Old White-guy Rapper Aboard the Flying Dutchman


, , , , , ,

Well, I’ve been a Wyomingite for all-but eight months now, so I decided it was fair time that I spent a night camping out in the Wind River Range of the Rockies, just a few miles outside of town.

Stopped in to the local climbing/camping store, Wild Iris Mountian Sports, (there are several outdoor/camping/hiking/biking/adventure stores in town), and consulted with Kyle, one of the few guys in the store who has the patience to put up with me.  He suggested a leisurely “easy” hike in the Sinks River Canyon, just past Sinks Canyon State Park, and just before you reach the switchback road up the mountain, which will probably remain closed to traffic (because of snow) until about Memorial Day.

He helped me get my pack properly fitted, and I loaded everything I owned into it, and sallied forth about 4 PM on Wednesday, the last “official” day of winter.  While digging around in my gear, I found a big black silk scarf that had been hiding in the bottom of a gear sack I’d picked up at a surplus store.  I thought it added a certain je ne quoi pas to my camping attire, so I tied in on, in a sorta “do-rag” fashion, thinking that I now resembled many of the young, fit, skinny hikers/backpackers/climbers/bikers who swarm over this town like so many healthy ants.

Found the dirt road that leads up the mountain, and drove the Jeep up to the parking area.  WHY had it never occurred to me that:

* Just because it had been 55 degrees down in the valley, it MIGHT not be a little nippier at 2000′ higher elevation (about 7500′)?

* The fact that I was a half mile away from a road that had been closed for three months due to excessive snow, MIGHT lead one to believe there would be snow nearby?

Well, I loaded up.  Kyle’s pack adjustments had worked well, and I shouldered the 39-pound load with a minimum of huffing and/or puffing.  As I started UP the trail/road, I soon noticed the wind picking up, and further noticed that there was not a tree or shelter from the wind anywhere in sight.

After about a half mile, I could see for a LONG way in every direction, and could easily see that the landscape did not change appreciably, so started casting about for some place to pitch the tent in the lee of something large, solid and stable.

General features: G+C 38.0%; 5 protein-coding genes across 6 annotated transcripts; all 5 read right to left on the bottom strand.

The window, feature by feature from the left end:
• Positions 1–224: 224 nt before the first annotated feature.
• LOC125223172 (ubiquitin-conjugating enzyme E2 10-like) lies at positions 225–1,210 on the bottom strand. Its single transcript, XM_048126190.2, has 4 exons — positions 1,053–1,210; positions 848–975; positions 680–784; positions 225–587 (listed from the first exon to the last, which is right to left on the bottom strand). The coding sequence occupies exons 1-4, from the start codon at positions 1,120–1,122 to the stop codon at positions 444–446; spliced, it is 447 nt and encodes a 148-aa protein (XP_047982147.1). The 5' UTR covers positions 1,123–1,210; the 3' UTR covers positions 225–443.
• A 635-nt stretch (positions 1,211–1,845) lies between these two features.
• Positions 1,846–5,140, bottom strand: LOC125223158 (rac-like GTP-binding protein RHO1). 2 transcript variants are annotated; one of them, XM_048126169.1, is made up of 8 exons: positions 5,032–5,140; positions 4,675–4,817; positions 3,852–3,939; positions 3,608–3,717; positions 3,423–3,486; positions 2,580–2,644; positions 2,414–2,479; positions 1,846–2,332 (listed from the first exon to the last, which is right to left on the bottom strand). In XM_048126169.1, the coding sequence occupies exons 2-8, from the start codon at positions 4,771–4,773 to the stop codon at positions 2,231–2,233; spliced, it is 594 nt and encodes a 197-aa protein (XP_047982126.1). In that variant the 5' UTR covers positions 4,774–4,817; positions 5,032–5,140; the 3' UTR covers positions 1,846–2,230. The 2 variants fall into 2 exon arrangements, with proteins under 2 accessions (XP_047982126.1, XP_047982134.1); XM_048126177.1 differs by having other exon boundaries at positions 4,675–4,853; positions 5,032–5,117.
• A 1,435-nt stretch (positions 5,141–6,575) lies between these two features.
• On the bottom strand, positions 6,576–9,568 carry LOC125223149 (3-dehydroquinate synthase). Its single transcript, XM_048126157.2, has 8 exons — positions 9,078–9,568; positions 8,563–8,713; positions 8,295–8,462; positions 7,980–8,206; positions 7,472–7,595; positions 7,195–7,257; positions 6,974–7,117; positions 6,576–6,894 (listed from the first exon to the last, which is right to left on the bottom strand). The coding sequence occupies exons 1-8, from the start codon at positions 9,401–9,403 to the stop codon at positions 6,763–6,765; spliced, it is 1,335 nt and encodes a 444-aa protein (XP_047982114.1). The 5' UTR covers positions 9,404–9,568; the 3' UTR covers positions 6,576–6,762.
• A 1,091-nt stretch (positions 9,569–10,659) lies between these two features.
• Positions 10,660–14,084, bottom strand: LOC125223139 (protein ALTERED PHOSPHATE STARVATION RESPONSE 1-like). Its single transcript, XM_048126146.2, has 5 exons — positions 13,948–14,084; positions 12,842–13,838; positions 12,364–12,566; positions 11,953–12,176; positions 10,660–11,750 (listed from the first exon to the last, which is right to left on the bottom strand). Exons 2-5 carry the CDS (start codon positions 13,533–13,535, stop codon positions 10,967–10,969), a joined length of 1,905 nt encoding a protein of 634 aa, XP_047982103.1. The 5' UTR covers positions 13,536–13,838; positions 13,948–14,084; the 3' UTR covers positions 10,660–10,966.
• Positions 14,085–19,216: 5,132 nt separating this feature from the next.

Saw a big rock, but it was about 200′ off the trail, more or less straight up.  To use scientific and camping-approved terminology, I would estimate it was about the size of two Airstream trailers.  I went straight up, occasionally uttering fond remarks about Kyle and his %#^!&^% suggestions.

Got to the Trailer Rock, only to find that all the areas in the lee of the wind were situated at about a forty-five degree angle from the horizontal.  I had visions of sliding OUT of the tent, and into the waiting jaws of a grizzly.  Finally found a reasonably flat, snow-covered area on the mountainside just ABOVE the rock, which sorta cancelled out any benefit of being near the rock in the first place.

Took at least a half hour, in a constant wind, to get the tent staked, erected, and the fly attached.  Threw ALL my crap inside, ’cause I was afraid the tent would blow away if I didn’t.  Walked around the side of the rock to answer nature, then crawled into the tent to change my cold and soaking socks.

Newly-pitched tent.  Note flag whipping in the breeze.  About 5 PM.

Newly-pitched tent. Note flag whipping in the breeze. About 5 PM.

The wind continued to blow, and, as I felt it needed 195 pounds of ballast to remain on the mountainside, I stayed inside, piddling around and trying to get everything organized.  I have several sleeping bags, and being a REAL Wyomingite, did not bring the MINUS 20 degree bag, opting instead for a warmer ZERO degree model.

Nothing better to do that just sit there, two-and-a-half hours until sunset, and weigh down the tent.  Scrummied around in the pack and dug out the food I’d brought.  With the exception of a box of El Cheapo granola bars, pretty much everything required cooking, or at least HEATING, and it was far too windy for my camp stove, much less a fire.  Ate a bunch of granola bars before discovering about a dozen packs of “stick cheese”, which must have been left over from the last time I used the pack, about three years ago.  Stick cheese preserves remarkably well.